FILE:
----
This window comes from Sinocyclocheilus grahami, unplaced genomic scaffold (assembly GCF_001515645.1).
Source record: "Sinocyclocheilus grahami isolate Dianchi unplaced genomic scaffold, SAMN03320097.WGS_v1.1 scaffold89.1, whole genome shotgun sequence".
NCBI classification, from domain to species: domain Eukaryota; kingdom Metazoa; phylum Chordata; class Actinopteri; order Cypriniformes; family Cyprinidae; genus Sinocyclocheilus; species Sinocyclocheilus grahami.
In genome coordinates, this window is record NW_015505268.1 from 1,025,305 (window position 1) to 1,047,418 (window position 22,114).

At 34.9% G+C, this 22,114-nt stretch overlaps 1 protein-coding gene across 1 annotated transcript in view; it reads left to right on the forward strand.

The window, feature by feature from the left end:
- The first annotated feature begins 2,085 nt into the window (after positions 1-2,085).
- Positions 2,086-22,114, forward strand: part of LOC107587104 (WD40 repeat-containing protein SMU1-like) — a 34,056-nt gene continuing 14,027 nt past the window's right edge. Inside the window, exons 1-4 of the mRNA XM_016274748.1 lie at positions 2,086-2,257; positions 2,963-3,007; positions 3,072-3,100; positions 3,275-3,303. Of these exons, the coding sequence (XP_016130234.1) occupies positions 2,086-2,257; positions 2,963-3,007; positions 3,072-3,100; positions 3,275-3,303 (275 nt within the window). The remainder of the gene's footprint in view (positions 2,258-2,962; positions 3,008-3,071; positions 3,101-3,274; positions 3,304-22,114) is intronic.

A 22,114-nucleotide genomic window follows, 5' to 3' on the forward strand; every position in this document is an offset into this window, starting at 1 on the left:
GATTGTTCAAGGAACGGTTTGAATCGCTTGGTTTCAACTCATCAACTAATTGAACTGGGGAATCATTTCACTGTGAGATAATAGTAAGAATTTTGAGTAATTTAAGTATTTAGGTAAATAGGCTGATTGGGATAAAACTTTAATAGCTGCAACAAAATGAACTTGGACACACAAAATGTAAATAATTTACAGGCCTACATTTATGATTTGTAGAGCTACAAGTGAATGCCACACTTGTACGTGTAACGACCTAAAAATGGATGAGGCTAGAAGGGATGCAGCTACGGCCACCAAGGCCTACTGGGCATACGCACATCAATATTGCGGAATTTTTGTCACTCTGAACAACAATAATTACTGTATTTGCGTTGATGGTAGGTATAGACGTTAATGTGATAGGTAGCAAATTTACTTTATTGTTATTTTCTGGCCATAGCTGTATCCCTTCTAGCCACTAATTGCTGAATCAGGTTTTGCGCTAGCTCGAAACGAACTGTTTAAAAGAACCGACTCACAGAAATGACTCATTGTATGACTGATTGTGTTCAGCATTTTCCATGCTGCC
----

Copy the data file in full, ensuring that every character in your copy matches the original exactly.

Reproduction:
This window comes from Sinocyclocheilus grahami, unplaced genomic scaffold (assembly GCF_001515645.1).
Source record: "Sinocyclocheilus grahami isolate Dianchi unplaced genomic scaffold, SAMN03320097.WGS_v1.1 scaffold89.1, whole genome shotgun sequence".
NCBI classification, from domain to species: domain Eukaryota; kingdom Metazoa; phylum Chordata; class Actinopteri; order Cypriniformes; family Cyprinidae; genus Sinocyclocheilus; species Sinocyclocheilus grahami.
In genome coordinates, this window is record NW_015505268.1 from 1,025,305 (window position 1) to 1,047,418 (window position 22,114).

At 34.9% G+C, this 22,114-nt stretch overlaps 1 protein-coding gene across 1 annotated transcript in view; it reads left to right on the forward strand.

The window, feature by feature from the left end:
- The first annotated feature begins 2,085 nt into the window (after positions 1-2,085).
- Positions 2,086-22,114, forward strand: part of LOC107587104 (WD40 repeat-containing protein SMU1-like) — a 34,056-nt gene continuing 14,027 nt past the window's right edge. Inside the window, exons 1-4 of the mRNA XM_016274748.1 lie at positions 2,086-2,257; positions 2,963-3,007; positions 3,072-3,100; positions 3,275-3,303. Of these exons, the coding sequence (XP_016130234.1) occupies positions 2,086-2,257; positions 2,963-3,007; positions 3,072-3,100; positions 3,275-3,303 (275 nt within the window). The remainder of the gene's footprint in view (positions 2,258-2,962; positions 3,008-3,071; positions 3,101-3,274; positions 3,304-22,114) is intronic.

A 22,114-nucleotide genomic window follows, 5' to 3' on the forward strand; every position in this document is an offset into this window, starting at 1 on the left:
GATTGTTCAAGGAACGGTTTGAATCGCTTGGTTTCAACTCATCAACTAATTGAACTGGGGAATCATTTCACTGTGAGATAATAGTAAGAATTTTGAGTAATTTAAGTATTTAGGTAAATAGGCTGATTGGGATAAAACTTTAATAGCTGCAACAAAATGAACTTGGACACACAAAATGTAAATAATTTACAGGCCTACATTTATGATTTGTAGAGCTACAAGTGAATGCCACACTTGTACGTGTAACGACCTAAAAATGGATGAGGCTAGAAGGGATGCAGCTACGGCCACCAAGGCCTACTGGGCATACGCACATCAATATTGCGGAATTTTTGTCACTCTGAACAACAATAATTACTGTATTTGCGTTGATGGTAGGTATAGACGTTAATGTGATAGGTAGCAAATTTACTTTATTGTTATTTTCTGGCCATAGCTGTATCCCTTCTAGCCACTAATTGCTGAATCAGGTTTTGCGCTAGCTCGAAACGAACTGTTTAAAAGAACCGACTCACAGAAATGACTCATTGTATGACTGATTGTGTTCAGCATTTTCCATGCTGCC